One day I will count the references to stars in King Creosote's back catalogue - not an easy prospect, as I'm often reminded by pangs of horror that I have only the tiniest bit of his massive output here - but even so, its an image which crops up a lot. Maybe it's something about clear, northern skies and the lack of light pollution in the East Neuk of Fife? In any case "Near Star, Pole Star" is a welcome addition to this list. By far the quietest and most uncomplicated song on the EP it benefits from the initially strange but ultimately beguiling overlaying of HMS Ginafore's song "Ounces" onto its quietly direct and emotive structure. A rolling, maritime rhythm with a gentle acoustic guitar line and a woozy organ backs Kenny's plaintive vocal here. A painstakingly described would-be-relationship sees its false-start laid bare - like all the best ones, starting with dutch courage, a nervous proposal, drunken late-night coffee and alcohol induced vomiting. But it's ultimately all for nothing, a brief episode in a life described in acute, slightly raw detail with buckets of sublime pathos and a little humour. It's left to the distant, spectral and gorgeously underrated voice of HMS Ginafore to bring the song to a close.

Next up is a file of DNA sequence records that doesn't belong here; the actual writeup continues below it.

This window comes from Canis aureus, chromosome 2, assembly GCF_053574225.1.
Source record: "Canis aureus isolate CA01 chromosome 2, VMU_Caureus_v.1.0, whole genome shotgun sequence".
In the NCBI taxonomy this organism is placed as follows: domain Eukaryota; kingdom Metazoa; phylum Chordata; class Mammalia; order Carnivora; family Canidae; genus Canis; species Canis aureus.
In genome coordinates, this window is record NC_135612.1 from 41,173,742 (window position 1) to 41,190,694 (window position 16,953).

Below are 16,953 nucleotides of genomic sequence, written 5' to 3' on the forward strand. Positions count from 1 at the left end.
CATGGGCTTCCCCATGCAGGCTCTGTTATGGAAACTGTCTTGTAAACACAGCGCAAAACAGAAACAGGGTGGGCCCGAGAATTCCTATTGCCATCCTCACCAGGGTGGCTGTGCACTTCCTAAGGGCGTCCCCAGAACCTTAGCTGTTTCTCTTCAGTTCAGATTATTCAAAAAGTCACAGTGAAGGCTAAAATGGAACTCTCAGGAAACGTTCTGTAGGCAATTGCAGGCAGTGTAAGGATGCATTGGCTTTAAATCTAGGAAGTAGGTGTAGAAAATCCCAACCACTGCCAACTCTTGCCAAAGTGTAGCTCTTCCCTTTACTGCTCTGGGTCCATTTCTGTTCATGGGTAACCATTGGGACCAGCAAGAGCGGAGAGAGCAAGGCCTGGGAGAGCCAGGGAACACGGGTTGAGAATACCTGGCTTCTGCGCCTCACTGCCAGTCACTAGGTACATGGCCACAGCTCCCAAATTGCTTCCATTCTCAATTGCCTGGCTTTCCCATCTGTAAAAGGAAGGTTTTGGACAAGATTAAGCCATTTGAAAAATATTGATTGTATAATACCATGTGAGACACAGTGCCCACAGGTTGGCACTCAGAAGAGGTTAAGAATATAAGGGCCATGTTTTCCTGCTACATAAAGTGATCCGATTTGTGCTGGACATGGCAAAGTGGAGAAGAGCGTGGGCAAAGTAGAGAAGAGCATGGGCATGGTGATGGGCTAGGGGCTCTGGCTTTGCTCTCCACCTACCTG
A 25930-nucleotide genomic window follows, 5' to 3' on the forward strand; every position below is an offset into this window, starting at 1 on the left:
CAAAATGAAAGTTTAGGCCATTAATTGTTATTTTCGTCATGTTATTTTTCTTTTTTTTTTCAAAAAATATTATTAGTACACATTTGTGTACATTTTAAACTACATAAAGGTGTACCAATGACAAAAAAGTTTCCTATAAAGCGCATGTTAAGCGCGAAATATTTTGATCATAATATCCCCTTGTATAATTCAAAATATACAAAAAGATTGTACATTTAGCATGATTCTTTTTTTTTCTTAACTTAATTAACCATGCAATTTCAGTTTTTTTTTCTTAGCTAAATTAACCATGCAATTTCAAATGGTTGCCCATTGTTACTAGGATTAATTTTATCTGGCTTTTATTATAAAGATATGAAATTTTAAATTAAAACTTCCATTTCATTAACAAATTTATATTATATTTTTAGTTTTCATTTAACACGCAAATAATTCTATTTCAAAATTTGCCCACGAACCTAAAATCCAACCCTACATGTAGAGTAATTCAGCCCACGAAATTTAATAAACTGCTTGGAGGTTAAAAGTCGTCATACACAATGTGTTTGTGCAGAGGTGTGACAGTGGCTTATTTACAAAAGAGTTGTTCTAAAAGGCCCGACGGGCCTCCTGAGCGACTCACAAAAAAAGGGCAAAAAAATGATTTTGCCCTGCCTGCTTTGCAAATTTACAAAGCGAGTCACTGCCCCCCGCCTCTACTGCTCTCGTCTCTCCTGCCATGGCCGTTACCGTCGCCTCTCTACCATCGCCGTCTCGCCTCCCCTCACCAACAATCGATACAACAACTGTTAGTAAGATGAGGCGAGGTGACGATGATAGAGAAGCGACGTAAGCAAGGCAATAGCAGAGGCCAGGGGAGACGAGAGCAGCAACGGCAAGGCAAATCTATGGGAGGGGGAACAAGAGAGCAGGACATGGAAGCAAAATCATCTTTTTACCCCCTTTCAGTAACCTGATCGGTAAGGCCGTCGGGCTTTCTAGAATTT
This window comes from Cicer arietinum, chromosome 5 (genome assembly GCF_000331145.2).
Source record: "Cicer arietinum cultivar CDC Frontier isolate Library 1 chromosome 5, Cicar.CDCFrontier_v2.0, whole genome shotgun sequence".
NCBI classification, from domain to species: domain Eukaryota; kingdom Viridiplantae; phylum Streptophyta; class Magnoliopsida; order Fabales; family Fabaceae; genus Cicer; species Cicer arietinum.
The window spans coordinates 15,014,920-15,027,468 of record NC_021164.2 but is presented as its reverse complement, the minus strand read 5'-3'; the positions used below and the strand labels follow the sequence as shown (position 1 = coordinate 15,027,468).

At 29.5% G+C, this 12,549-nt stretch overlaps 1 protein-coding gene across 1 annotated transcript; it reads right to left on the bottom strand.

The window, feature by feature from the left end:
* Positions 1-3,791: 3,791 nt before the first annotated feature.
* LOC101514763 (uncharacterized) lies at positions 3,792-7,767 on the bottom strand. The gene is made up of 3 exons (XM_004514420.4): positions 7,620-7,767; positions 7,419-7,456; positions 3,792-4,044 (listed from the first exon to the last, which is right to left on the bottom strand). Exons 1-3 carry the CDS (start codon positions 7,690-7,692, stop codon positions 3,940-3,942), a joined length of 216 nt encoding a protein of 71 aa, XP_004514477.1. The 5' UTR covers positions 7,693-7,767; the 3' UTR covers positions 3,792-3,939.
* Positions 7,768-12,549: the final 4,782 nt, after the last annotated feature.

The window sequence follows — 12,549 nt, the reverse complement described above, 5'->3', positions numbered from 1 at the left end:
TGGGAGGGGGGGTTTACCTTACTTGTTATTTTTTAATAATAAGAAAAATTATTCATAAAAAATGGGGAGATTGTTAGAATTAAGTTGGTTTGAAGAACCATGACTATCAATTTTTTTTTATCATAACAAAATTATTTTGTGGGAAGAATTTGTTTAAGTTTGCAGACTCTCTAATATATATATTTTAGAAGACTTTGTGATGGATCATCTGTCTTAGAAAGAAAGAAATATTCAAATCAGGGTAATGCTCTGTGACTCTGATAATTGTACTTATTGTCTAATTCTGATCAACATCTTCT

There is of course, a whole new generation of King Creosote fans who will have heard Kenny mostly in reflective mood, with Jon Hopkins slowly manipulating a harmonium by his side. How they'll make the transition to this new material will be an interesting prospect, and "Single Cheep" is going to be the acid test. It's good old fashioned pop music, performed by a band which strides stylistically across the decades - bright acoustic guitars tangle with delicious sixties-style rock'n'roll solos and fifties-throwback vocal harmonies courtesy - in part at least - of BBC Radio Scotland DJ Vic Galloway. Meanwhile Kenny leaps for the notes and belts out the bitterness in inimitable style. In her hilarious but neatly apposite sleeve notes Nicola Meighan makes reference to Anderson and Galloway's previous exploits in the Khartoum Heroes, a band rejuvenated for a riotous Homegame 2011 performance and now occasionally to be reformed on special occasions it seems. This is very much in that spirit, a high-speed dash through an old tune now infused with new energy and a shiver of anger and frustration. Finally, and in the time-worn tradition of Fence Collective related releases, the everyone-is-in-everyone-else's-band effect arrives in earnest on "Little Man". With the majority of the vocals delivered by the tiny human dynamo that is Alan Stewart aka Gummi Bako, this was always going to get messy! It chugs and stutters in, a tangled mix of noisy, garagey guitar sounds. Gummi Bako's oddly alien vocal delivery is well-suited to the angry, frustrated lyric which complains "I'm so tired of this old life/just can't seem to get it right". With each wheel around the song, Stewart ups the ante, his voice sounding increasingly unhinged and urgent. Guitars build, an urgent patter of djembe sets up courtesy of Captain Geeko, and the organ whirls appealingly. King Creosote himself orders a final crash from the band, and the record is done...